Internet Killed The Newspaper Star

Published February 14, 2012 by jcrosland

Ann, a NU professor and The Buffalo News employee, spoke to my Writing for the Web class about how social media effected her job. It’s difficult to think that, once upon a time, The Buffalo News didn’t even have a website. Yowza!

As I stared on blankly, wondering if two Celexa pills was one too many, I made some sense of what the speaker was saying. Thanks to the advent of social mediums like Twitter and Facebook, Ann’s workload is now  twice as much: take notes,

and type up a story,

and blog,

and tweet,

and maybe make a video or two.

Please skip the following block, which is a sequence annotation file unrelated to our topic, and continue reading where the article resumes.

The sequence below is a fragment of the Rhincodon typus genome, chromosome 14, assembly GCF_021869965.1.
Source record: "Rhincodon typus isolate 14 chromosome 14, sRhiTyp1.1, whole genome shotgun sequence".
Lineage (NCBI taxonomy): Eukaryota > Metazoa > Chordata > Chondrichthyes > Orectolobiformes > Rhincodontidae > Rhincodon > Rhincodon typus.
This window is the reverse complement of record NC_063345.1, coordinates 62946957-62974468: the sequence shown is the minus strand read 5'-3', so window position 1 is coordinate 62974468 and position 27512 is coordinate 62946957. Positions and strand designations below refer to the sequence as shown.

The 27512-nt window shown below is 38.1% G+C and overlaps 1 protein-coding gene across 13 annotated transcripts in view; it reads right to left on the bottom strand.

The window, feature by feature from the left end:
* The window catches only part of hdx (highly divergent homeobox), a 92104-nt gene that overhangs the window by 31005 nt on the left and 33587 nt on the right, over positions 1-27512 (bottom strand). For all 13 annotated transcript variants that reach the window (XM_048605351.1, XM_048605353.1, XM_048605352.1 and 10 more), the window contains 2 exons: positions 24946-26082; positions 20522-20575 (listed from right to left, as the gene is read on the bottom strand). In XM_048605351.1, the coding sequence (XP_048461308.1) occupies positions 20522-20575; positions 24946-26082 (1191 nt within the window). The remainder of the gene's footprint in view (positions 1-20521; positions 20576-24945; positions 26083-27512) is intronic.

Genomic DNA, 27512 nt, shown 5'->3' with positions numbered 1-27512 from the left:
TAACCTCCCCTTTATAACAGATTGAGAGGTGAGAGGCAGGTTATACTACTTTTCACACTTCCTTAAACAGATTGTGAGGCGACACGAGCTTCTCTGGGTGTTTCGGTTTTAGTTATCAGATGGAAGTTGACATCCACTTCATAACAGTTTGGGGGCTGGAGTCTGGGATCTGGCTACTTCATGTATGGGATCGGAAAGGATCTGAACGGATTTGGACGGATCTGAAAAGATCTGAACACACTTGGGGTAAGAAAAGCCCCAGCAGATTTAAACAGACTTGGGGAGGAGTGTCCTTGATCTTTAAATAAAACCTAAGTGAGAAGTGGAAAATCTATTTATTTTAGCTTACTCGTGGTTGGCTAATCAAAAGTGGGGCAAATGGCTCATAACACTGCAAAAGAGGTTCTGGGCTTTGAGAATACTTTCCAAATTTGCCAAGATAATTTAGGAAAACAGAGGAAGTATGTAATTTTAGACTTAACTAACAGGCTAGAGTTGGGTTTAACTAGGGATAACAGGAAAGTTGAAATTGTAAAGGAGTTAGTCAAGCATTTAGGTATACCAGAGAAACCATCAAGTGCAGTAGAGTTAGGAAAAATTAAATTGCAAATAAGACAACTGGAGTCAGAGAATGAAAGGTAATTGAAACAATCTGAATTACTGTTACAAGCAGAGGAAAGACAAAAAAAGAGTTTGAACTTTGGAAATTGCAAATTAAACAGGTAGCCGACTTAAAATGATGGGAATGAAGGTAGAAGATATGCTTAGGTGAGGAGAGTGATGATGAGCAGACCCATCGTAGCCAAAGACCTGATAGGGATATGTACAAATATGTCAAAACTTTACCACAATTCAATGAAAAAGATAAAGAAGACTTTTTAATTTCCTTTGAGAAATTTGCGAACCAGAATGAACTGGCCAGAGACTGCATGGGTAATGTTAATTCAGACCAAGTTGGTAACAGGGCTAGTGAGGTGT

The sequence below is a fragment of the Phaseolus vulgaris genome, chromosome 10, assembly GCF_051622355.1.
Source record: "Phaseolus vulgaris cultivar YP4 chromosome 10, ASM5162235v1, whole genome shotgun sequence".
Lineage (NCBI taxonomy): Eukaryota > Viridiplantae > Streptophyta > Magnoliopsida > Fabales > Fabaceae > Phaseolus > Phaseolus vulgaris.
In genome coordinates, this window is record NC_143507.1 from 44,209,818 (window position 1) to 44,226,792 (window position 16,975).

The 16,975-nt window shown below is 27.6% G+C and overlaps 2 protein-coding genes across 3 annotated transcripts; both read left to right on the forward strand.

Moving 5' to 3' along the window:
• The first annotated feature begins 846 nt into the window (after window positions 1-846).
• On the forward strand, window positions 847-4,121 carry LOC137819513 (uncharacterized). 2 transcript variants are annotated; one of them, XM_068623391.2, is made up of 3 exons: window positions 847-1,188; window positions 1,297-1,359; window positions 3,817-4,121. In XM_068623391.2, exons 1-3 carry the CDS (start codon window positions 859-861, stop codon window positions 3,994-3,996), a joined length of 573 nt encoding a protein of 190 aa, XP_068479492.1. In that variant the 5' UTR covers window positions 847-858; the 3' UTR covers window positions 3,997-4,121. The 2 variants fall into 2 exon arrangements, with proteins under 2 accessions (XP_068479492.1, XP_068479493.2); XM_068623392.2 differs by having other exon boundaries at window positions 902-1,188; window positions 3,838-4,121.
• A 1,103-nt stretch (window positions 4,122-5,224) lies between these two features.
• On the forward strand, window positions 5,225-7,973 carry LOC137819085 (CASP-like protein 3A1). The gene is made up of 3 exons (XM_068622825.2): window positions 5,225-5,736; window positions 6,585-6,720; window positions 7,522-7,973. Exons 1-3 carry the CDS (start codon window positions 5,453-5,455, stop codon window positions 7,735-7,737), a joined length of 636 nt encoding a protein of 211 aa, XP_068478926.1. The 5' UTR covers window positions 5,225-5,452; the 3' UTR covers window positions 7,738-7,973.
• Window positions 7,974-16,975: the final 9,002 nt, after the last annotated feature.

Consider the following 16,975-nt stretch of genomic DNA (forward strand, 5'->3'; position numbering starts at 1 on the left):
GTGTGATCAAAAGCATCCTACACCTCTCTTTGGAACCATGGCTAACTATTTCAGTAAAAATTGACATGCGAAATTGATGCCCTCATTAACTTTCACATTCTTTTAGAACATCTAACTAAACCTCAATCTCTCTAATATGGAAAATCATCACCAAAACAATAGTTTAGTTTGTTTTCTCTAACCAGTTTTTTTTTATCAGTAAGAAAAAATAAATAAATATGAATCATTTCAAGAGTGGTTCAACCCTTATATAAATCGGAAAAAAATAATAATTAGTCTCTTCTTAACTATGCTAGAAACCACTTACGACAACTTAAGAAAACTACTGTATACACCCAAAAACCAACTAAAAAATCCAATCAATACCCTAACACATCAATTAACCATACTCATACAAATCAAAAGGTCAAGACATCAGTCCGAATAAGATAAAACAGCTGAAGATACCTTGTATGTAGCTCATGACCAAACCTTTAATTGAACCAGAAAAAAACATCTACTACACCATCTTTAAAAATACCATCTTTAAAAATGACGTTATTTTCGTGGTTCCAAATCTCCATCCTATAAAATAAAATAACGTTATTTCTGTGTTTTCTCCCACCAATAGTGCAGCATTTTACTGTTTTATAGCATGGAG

That is a lot of work. I understand the advantages of social media. No longer are there waiting times for the story to hit the press. The exchange of information is immediate. Everybody knows everything two seconds ago. Blink and suddenly last hour’s news seems ancient. Furthermore, editing is a snap. Whereas with traditional print mediums, in which errors (i.e. incorrect facts, misspellings) demand a reprint, digital mediums can be fixed quickly, no fuss. Also, the demand for newspapers and magazines is slipping. People prefer reading current events on his or her laptop or mobile device.

I can’t remember the last time I actually LOOKED at a newspaper. Sad, but true.




One comment on “Internet Killed The Newspaper Star

  • Haha, unfortunately, yes, many people are not reading actual newspapers as much, so Amy has to do all that other work as well to keep the attention of the audience.

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